Someone told me a while ago that you can use a cassette player head as a guitar pickup. Have you ever tried that? I have an old Video player head, which I guess also has the same ability to pick up sound, but there's lots more contacts to choose from and as yet I can't suss out which two to take my connection from.

    3 replies

    Hey songsticks Did you get an answer about using cassette heads as guitar pickups? I am working on a project were I need a separate pickup for each guitar string. I'm trying to produce a 6 channel stereo surround sound signal from the 6 strings assigning each string it own speaker in a 5.1 system? So did you ever find out if cassette heads can pickup a vibratting string? Your info would help alot songsticks?

    Hi, No I didn't get an answer, but I just went ahead and did my own experiments and I can tell you that it does work and very well !!

    You just wire it up exactly as you would a normal guitar pickup with + & - and it works a treat. If you want to boost the signal, place a small rare earth magnet next to it. Hope that helps. The hardest bit is finding 6 of them !

    Hard disk drives have small magnets on the arm.

    Funny enough, I actually have the exact same guitar as you! What are the odds?! Besides the guitar, I do think this is a pretty cool build!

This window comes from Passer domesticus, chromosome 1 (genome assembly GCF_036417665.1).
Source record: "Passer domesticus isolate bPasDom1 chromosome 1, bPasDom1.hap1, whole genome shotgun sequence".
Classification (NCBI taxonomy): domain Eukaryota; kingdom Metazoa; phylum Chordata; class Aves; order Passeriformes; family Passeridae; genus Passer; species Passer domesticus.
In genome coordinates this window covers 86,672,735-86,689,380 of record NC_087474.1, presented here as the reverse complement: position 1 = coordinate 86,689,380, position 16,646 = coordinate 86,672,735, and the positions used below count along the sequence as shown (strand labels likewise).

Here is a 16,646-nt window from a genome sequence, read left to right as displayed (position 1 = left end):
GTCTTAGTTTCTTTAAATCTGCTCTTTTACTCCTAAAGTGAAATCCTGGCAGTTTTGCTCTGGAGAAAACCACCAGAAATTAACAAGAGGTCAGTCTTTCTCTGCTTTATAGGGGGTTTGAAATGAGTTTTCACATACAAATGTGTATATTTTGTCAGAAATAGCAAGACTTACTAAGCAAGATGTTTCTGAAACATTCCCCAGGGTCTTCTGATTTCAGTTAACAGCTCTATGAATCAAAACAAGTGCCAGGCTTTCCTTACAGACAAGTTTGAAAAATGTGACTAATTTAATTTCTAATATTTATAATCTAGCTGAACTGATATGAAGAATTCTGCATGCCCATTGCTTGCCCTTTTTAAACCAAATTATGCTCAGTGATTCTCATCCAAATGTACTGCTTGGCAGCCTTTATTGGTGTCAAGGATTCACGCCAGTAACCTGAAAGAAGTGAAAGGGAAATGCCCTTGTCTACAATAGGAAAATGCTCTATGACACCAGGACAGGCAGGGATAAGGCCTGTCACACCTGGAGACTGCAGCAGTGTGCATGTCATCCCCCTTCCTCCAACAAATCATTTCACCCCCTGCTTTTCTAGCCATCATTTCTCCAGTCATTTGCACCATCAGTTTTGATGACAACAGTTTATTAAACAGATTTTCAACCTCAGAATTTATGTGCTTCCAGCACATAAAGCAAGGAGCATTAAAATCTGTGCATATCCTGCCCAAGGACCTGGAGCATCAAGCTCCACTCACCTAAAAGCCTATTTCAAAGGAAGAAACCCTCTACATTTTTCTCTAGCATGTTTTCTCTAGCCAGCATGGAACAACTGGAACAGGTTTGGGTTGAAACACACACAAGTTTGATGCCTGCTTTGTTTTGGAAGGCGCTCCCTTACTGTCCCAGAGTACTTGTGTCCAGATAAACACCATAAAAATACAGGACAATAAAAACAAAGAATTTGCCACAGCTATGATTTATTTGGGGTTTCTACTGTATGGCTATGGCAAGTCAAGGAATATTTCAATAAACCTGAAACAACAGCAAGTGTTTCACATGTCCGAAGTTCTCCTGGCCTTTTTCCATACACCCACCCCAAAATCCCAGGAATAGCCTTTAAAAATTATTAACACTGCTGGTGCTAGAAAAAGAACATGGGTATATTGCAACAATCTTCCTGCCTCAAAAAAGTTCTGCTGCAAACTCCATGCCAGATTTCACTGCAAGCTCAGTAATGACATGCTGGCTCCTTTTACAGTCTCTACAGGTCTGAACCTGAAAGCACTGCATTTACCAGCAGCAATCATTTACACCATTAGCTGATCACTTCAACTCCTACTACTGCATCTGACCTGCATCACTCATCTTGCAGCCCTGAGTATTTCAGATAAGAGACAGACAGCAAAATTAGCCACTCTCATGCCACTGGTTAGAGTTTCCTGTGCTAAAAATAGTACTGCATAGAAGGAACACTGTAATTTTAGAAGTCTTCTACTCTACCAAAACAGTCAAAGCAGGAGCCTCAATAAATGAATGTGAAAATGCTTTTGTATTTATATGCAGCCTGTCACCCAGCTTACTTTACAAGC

Would any cassette player work? Or what would be the best player at a decent price that is available at a convenient store?

    Hmm I wouldn't know since I don't have a bass...
    I remember someone telling me that if you connected a bass to a guitar amp something broke (can't remember if it was the amp or the bass), but this may not apply to this amp... I guess all you can do is try it out and research the risks...Hope this helped a little.
    Thanks =)

    It wouldn't break. I've played bass through guitar amp. It works, but sounds like ass. If one wants to try this with bass, make sure to use a player with powerful bass sound. Yes, I'm aware that I'm answering a 3 1/2 year old comment, but it's good if anyone wants to read these.

    Wired it to the recording head wires, sound has some crunchy overdrive to it when cranked up to full volume! Rock - on! Or one can add a preamp and double the out put. Ramsey Electronics has a preamp kit.

    If you use a big 6 battery cassette player you can get more sound. Nice EPI, Black is my fave.....

    Thanks :D Just watched "The Hangover" on cinema and proudly saw how the guitarist from the wedding band had the same guitar!!! ;DD I appreciate all the nice comments but I don't see the rating being as generous:P Stay tuned for my next instructable!

    You could have soldered the wires to the Walkmans internal amp, instead of directly to the speaker. That way you can actually USE the EQ and get a louder sound.

    1 reply

    its just a mistake he actually connected it to the tape reader head as a stand alone guitar can't drive a speaker and the tape reader is really a magnetic pickup so they will go trough the equliser and amp but it still needs to be corrected